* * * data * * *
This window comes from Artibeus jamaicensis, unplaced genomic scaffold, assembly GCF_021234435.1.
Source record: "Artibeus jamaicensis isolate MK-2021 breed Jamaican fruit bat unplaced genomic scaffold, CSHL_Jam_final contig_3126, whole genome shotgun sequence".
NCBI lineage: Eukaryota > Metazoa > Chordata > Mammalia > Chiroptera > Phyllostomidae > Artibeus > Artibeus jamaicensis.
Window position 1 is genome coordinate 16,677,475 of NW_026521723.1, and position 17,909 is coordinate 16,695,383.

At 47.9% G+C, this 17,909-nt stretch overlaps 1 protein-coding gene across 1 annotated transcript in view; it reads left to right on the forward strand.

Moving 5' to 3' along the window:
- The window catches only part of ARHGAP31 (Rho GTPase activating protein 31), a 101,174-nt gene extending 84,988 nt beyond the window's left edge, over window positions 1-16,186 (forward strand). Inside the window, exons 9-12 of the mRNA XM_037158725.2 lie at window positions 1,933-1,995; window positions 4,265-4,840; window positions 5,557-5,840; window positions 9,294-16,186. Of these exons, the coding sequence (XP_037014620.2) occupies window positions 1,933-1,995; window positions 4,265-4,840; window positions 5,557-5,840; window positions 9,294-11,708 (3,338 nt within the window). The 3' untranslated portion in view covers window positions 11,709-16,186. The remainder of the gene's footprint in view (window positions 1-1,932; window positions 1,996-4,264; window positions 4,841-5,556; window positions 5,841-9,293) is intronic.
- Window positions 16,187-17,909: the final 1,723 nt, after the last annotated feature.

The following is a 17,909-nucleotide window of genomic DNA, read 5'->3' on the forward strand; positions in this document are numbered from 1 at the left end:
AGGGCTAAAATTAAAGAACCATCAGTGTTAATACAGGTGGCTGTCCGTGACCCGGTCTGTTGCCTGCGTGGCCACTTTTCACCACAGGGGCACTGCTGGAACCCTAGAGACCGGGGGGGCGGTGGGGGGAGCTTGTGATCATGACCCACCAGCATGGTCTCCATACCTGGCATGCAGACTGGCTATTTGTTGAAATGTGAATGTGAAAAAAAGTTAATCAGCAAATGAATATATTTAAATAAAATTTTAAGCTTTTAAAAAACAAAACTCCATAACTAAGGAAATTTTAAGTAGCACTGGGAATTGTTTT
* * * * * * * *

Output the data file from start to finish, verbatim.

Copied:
This window comes from Artibeus jamaicensis, unplaced genomic scaffold, assembly GCF_021234435.1.
Source record: "Artibeus jamaicensis isolate MK-2021 breed Jamaican fruit bat unplaced genomic scaffold, CSHL_Jam_final contig_3126, whole genome shotgun sequence".
NCBI lineage: Eukaryota > Metazoa > Chordata > Mammalia > Chiroptera > Phyllostomidae > Artibeus > Artibeus jamaicensis.
Window position 1 is genome coordinate 16,677,475 of NW_026521723.1, and position 17,909 is coordinate 16,695,383.

At 47.9% G+C, this 17,909-nt stretch overlaps 1 protein-coding gene across 1 annotated transcript in view; it reads left to right on the forward strand.

Moving 5' to 3' along the window:
- The window catches only part of ARHGAP31 (Rho GTPase activating protein 31), a 101,174-nt gene extending 84,988 nt beyond the window's left edge, over window positions 1-16,186 (forward strand). Inside the window, exons 9-12 of the mRNA XM_037158725.2 lie at window positions 1,933-1,995; window positions 4,265-4,840; window positions 5,557-5,840; window positions 9,294-16,186. Of these exons, the coding sequence (XP_037014620.2) occupies window positions 1,933-1,995; window positions 4,265-4,840; window positions 5,557-5,840; window positions 9,294-11,708 (3,338 nt within the window). The 3' untranslated portion in view covers window positions 11,709-16,186. The remainder of the gene's footprint in view (window positions 1-1,932; window positions 1,996-4,264; window positions 4,841-5,556; window positions 5,841-9,293) is intronic.
- Window positions 16,187-17,909: the final 1,723 nt, after the last annotated feature.

The following is a 17,909-nucleotide window of genomic DNA, read 5'->3' on the forward strand; positions in this document are numbered from 1 at the left end:
AGGGCTAAAATTAAAGAACCATCAGTGTTAATACAGGTGGCTGTCCGTGACCCGGTCTGTTGCCTGCGTGGCCACTTTTCACCACAGGGGCACTGCTGGAACCCTAGAGACCGGGGGGGCGGTGGGGGGAGCTTGTGATCATGACCCACCAGCATGGTCTCCATACCTGGCATGCAGACTGGCTATTTGTTGAAATGTGAATGTGAAAAAAAGTTAATCAGCAAATGAATATATTTAAATAAAATTTTAAGCTTTTAAAAAACAAAACTCCATAACTAAGGAAATTTTAAGTAGCACTGGGAATTGTTTT